The Des Appalaches RCM, whose largest city is Thetford Mines, is located in the Chaudières-Appalaches region and is progressively diversifying from mining to service and manufacturing industries. However, the community is facing the following challenges: low productivity, low average income, little population growth and an aging population. In addition, even though the RCM is located halfway between Québec City and the American border, there is no major route directly connecting it to the major road networks. Nevertheless, the community has assets that could support growth, such as a CÉGEP and two college technology transfer centres, as well as ecotourism and adventure tourism.

Are the needs that existed at the launch of the Initiative still present?

The needs identified at the launch of the Initiative are still present. According to a Des Appalaches RCM stakeholder, economic infrastructure must be implemented and diversification efforts must continue. This was reiterated by a person responsible for implementation at CED who added that the Des Sources RCM must attract and launch new businesses.
Entrepreneurs who answered the survey and who were interviewed mentioned the following needs: needs related to purchasing equipment, automation and operational efficiency and expansion.

To what extent did the Initiative meet the needs?

The assistance under the two components is progressing as planned. At year 3 of the 7-year Initiative, 49% of funding has been authorized. The breakdown of projects and assistance by component as of March 31, 2016 is presented in Table 3.

Table 3 - Projects and Assistance by Component as of March 31, 2016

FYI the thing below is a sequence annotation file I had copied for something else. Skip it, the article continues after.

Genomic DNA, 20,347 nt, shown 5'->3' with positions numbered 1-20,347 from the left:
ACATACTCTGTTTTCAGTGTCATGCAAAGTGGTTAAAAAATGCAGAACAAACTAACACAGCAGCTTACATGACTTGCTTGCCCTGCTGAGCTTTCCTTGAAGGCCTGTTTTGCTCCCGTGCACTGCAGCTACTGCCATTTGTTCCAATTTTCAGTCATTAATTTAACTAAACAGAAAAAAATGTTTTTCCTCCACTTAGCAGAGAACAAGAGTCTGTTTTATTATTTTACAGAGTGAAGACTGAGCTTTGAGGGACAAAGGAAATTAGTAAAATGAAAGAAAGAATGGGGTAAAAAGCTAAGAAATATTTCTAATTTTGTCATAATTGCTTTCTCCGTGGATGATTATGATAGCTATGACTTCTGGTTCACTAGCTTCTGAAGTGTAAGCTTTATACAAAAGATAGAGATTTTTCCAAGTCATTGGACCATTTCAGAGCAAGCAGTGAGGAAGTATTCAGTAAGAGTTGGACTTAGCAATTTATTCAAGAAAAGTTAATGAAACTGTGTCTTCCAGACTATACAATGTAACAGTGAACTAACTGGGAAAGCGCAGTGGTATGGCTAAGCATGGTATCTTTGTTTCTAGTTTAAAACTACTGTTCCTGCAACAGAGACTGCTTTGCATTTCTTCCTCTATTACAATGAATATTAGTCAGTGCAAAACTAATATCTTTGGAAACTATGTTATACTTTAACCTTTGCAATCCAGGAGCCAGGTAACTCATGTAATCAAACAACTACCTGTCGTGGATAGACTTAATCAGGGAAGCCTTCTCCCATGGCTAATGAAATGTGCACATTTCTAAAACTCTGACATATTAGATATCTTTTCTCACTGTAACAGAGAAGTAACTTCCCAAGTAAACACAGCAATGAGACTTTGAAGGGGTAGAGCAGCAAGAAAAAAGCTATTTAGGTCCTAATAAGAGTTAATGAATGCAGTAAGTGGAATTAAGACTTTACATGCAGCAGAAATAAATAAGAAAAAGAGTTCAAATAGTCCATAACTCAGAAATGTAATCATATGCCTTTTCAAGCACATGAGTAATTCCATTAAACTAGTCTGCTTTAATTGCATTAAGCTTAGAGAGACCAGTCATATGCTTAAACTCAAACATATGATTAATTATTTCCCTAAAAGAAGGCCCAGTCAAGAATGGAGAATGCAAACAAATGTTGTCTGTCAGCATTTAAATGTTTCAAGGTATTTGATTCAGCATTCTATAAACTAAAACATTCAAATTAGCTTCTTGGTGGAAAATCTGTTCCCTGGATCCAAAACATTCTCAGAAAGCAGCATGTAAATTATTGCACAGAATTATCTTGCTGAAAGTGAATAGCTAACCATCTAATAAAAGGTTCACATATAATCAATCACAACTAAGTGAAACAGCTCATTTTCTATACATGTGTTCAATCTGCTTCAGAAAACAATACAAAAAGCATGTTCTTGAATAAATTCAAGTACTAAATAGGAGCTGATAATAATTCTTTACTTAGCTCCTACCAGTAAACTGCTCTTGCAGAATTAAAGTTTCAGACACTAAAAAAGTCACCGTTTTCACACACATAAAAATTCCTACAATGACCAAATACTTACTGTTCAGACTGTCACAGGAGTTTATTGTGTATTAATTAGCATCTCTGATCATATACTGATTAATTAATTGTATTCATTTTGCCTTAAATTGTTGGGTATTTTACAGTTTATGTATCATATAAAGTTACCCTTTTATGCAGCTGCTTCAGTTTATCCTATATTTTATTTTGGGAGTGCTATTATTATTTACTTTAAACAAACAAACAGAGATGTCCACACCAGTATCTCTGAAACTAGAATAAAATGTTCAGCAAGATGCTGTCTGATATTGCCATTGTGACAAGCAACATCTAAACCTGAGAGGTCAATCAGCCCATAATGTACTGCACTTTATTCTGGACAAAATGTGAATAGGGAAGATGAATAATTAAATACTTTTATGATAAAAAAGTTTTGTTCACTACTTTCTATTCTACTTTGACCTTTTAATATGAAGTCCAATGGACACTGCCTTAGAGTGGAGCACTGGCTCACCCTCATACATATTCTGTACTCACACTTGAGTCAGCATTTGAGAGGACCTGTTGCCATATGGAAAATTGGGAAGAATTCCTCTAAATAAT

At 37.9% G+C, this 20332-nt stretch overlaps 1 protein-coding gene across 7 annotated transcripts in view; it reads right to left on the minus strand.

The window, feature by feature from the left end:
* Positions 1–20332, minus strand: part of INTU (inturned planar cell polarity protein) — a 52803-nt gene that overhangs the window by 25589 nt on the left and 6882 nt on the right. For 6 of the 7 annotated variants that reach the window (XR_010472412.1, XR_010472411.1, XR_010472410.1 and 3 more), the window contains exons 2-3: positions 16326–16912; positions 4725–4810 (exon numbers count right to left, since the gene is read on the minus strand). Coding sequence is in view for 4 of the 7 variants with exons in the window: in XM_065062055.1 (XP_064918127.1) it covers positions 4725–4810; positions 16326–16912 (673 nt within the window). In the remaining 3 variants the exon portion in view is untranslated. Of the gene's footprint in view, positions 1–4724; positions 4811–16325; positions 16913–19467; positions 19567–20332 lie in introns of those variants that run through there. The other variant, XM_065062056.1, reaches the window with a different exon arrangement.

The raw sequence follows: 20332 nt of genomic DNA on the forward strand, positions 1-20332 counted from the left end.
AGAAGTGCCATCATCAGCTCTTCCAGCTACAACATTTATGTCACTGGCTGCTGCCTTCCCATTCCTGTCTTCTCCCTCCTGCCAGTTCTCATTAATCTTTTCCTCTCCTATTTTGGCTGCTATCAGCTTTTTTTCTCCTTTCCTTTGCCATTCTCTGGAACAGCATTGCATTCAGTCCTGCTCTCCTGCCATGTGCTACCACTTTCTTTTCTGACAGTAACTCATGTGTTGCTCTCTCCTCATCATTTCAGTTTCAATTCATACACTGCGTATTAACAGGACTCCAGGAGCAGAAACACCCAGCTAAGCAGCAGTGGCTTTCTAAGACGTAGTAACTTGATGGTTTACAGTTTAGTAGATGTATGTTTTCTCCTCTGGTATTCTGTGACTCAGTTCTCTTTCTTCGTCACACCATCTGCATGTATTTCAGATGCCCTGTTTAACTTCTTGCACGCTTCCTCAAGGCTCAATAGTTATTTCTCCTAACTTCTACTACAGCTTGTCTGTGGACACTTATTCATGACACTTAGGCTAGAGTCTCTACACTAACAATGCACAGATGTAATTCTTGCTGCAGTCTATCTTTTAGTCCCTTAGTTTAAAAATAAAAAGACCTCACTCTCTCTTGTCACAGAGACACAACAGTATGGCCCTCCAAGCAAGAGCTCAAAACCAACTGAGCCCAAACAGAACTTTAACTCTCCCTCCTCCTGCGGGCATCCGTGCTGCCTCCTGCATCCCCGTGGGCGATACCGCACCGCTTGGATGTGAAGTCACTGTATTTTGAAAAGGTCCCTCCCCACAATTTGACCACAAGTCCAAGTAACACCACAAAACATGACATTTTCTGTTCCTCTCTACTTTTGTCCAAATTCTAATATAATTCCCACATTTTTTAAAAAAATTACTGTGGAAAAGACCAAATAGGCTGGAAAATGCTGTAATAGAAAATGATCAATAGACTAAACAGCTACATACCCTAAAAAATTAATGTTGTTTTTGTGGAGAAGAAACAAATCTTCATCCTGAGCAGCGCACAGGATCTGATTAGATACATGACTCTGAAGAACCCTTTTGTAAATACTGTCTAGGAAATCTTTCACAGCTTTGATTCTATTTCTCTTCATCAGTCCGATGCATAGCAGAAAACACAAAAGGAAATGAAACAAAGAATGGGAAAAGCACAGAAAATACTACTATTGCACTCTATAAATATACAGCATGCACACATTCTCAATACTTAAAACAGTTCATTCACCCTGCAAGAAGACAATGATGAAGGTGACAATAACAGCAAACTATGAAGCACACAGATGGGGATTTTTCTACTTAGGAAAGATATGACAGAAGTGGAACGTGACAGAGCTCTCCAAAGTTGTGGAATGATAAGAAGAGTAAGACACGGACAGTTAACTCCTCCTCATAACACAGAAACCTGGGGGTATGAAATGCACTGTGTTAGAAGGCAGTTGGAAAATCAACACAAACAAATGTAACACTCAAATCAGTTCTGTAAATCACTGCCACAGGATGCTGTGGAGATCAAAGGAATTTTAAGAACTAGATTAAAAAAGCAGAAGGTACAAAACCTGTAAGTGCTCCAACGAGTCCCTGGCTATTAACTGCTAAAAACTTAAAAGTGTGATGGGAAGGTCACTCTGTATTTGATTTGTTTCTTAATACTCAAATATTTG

Components Number of projects Authorized Assistance
Businesses and Organizations Component 26 $14,976,284
Infrastructure Component 7 $8,141,556
TOTAL 33 $23,117,840

Source: Hermès

Under the businesses and organizations component, CED supported 18 business projects (one business carried out two projects) and seven organization projects. Except for one project located in the Des Sources RCM, all the projects in this component are located in the Des Appalaches RCM. The investment fund project, awarded to an organization, was also carried out in the Des Appalaches RCM.

Under the infrastructure component, six organizations and one businessReference 3 received assistance to carry out seven projects, two of which have been completed:

The main focus of these projects was productivity and expansion through the acquisition of equipment, computer and technology tools and the redevelopment or construction of facilities (see Table 4). One of the key projects was the business incubator whose purpose was to assist entrepreneurs in creating and starting their businesses.